North Wales

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Exploring the Past in North Wales

Beaumaris Castle

Due to its perfect symmetry and classic proportions Beaumaris Castle is often described as one of the most, if not the most, technically perfect castles in Britain. Built during King Edward I’s campaign to conquer north Wales, construction on the castle started in 1295. After 35 years, however, Edward ran out of money and work was halted.

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Bryn Celli Ddu

Caer Gybi Roman Fort

In the centre of the town of Holyhead are the remnants of the only three-sided Roman fort in Europe; the fourth fronted the sea. Little is known about this fort, including its latin name, but it was almost certainly part of a defence system that protected the west coast from raiders off the Irish Sea. A watch tower built by the Romans on the top of Holyhead Mountain might have been used as the fort’s look-out point.

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Flint Castle

Construction started on Flint Castle in 1277 AD, making this the earliest castle to be built by King Edward I during his campaign to conquer Wales. Using architectural features that are more commonly found in French castles, which were not then employed in any other castle, the layout of Flint Castle is unique in the British Isles. The castle was slighted during the English Civil War.

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Harlech Castle

Harlech Castle was built by King Edward I during his conquest of Wales. The castle was positioned and constructed to be impregnable from every angle,and is noted for its massive gatehouse. A secret stairway led from the castle to the base of the cliff, where a canal connected the castle to the sea.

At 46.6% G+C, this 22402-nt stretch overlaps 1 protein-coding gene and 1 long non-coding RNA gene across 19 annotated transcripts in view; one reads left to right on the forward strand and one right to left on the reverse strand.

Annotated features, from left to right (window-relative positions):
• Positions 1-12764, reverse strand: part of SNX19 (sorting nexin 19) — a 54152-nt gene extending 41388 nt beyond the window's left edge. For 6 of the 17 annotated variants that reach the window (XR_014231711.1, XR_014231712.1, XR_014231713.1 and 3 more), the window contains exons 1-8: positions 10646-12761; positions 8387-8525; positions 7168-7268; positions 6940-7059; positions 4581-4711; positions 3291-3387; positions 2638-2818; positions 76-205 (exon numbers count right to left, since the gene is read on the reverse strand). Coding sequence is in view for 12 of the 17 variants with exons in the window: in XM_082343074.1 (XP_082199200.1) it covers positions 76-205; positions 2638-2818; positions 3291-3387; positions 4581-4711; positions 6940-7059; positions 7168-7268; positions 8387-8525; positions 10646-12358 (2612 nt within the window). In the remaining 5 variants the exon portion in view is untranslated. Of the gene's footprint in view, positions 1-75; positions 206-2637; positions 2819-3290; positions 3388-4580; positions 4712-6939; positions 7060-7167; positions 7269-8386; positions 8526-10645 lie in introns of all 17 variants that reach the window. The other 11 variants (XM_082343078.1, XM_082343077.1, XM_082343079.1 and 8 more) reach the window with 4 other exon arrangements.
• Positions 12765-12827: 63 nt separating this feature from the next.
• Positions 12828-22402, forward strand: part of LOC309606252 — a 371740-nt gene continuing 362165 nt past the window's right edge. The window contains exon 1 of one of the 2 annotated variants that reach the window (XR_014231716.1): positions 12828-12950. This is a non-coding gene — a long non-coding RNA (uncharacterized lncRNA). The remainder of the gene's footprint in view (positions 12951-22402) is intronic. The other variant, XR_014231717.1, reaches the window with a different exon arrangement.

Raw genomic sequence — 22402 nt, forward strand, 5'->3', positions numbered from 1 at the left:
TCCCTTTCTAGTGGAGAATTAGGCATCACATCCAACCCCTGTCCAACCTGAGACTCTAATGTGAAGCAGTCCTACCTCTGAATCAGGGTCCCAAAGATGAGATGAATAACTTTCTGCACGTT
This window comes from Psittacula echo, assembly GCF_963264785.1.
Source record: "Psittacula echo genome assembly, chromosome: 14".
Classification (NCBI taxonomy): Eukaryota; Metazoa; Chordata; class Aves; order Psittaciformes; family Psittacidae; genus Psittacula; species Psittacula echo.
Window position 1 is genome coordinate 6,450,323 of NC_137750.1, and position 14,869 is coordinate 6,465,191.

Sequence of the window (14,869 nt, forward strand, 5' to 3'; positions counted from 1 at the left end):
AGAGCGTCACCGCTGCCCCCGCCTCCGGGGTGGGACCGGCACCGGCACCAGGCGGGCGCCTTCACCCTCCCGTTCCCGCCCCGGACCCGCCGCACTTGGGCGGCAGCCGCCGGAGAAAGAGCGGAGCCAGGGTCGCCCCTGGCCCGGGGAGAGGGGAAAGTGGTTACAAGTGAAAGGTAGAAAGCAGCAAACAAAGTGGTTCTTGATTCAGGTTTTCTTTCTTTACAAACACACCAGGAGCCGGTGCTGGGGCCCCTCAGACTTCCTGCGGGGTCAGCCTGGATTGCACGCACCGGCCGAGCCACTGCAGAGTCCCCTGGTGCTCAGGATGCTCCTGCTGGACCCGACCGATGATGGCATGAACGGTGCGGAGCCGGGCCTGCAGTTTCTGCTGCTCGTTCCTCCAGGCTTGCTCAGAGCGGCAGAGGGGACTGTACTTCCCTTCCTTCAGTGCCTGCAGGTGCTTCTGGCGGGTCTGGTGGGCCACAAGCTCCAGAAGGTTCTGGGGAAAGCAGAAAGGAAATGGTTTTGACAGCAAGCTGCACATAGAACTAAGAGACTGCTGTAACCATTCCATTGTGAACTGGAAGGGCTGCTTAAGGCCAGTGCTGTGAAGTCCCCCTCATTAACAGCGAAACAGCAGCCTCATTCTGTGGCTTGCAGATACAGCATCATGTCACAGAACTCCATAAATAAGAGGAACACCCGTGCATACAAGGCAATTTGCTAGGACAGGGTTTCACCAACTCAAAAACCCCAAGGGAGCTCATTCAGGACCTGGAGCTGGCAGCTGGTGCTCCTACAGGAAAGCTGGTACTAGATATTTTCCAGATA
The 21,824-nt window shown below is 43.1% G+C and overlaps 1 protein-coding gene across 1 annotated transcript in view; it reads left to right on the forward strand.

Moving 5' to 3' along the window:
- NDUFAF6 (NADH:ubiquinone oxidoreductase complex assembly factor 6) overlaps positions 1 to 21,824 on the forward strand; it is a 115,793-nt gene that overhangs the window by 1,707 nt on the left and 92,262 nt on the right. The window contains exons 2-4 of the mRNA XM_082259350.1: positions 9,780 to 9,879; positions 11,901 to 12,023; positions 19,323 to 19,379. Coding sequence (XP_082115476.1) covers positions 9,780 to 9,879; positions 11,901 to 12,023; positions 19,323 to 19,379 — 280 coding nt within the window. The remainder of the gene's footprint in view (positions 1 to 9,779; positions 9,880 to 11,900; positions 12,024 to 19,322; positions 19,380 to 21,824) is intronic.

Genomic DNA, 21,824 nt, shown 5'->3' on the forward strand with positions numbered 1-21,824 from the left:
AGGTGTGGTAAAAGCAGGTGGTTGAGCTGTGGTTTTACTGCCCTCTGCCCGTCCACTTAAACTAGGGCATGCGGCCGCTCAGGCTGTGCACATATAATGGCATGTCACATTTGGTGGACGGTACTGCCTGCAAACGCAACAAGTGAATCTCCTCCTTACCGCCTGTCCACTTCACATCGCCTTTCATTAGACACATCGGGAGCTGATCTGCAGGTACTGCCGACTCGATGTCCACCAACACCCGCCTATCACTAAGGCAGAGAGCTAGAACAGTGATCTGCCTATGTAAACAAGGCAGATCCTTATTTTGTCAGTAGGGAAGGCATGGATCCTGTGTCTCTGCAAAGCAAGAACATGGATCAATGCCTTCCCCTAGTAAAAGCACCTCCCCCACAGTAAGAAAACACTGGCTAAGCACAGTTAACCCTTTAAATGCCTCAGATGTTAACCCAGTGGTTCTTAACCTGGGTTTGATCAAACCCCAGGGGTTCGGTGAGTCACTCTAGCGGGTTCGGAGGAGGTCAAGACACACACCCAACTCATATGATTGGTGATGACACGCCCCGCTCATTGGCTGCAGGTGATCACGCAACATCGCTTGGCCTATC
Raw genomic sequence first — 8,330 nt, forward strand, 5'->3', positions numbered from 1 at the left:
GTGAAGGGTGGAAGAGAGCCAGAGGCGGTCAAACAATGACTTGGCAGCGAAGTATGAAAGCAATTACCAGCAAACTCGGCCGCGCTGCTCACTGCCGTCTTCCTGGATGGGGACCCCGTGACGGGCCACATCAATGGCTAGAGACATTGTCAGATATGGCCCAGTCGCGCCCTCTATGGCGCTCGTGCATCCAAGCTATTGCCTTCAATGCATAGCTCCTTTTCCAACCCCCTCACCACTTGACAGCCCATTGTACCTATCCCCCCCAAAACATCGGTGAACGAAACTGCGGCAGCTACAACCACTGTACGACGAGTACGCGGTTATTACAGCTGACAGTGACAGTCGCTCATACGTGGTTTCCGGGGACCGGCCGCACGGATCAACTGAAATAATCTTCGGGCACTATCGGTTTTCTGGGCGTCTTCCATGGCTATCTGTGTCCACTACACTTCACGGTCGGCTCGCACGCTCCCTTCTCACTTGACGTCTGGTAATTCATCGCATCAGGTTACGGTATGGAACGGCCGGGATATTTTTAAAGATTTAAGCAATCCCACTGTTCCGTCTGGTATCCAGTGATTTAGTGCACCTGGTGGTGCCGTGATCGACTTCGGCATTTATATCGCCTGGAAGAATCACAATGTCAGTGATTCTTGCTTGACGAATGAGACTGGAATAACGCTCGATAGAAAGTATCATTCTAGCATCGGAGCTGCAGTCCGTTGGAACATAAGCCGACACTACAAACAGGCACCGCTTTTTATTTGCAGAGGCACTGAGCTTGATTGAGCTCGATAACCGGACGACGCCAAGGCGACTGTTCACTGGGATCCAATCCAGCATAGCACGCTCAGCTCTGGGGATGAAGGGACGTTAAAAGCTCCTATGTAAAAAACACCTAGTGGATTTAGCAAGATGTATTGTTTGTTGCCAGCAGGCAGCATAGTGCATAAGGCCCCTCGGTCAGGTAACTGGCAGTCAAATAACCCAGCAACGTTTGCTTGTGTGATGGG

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Lligwy Burial Chamber

The Lligwy burial chamber comprises a circle of smallish upright stones that form a low chamber that is covered by a very large roof slab, thought to be at least 25 tonnes. Early excavations of the dolmen in 1909 produced the bones of 15 to 30 people. Pottery fragments associated with these human remains are generally thought to date to the late Neolithic.

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Segontium Roman Fort

Segontium Roman fort was built in about 77 AD by the Romans as they expanded into into Wales. Records suggest that the fort accommodated a regiment of up to 1,000 auxiliary soldiers until about 394 AD. The fort was strategically placed to control access to Angelsey and protect the westernmost coast of the Roman Empire from raider coming via the Irish Sea. Segontium was also the administrative centre for north west Wales.

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Valle Crucis Abbey

Valle Crucis Abbey is a Cistercian abbey built in 1201 by Madog ap Gruffydd Maelor, Prince of Powys Fadog. This was the last Cistercian abbey to be built in Wales. In 1537 the abbey was dissolved because it was not as prosperous as the wealthy English abbeys. Today we see the relatively well preserved remains of the church and several adjoining buildings that enclosed a square courtyard.

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